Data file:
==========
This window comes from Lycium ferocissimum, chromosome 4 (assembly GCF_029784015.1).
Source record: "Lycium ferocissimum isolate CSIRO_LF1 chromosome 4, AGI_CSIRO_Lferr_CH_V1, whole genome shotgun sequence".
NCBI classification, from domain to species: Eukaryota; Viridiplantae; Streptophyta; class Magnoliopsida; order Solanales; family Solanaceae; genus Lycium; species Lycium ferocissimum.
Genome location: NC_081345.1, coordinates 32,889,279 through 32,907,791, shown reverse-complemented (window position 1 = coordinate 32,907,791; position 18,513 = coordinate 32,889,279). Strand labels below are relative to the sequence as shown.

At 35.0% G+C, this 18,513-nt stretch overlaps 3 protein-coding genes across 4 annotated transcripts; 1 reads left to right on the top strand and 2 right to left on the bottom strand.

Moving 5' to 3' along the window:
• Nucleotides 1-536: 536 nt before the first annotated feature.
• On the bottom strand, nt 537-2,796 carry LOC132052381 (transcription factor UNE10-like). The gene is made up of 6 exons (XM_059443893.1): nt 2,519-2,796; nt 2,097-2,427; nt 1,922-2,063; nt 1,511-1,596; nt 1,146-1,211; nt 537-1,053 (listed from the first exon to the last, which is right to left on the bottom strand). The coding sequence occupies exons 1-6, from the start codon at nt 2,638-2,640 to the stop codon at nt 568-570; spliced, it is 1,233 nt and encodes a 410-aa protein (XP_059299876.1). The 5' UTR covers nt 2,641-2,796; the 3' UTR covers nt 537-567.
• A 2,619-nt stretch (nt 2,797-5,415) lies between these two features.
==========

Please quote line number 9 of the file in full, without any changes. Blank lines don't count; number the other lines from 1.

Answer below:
• A 2,619-nt stretch (nt 2,797-5,415) lies between these two features.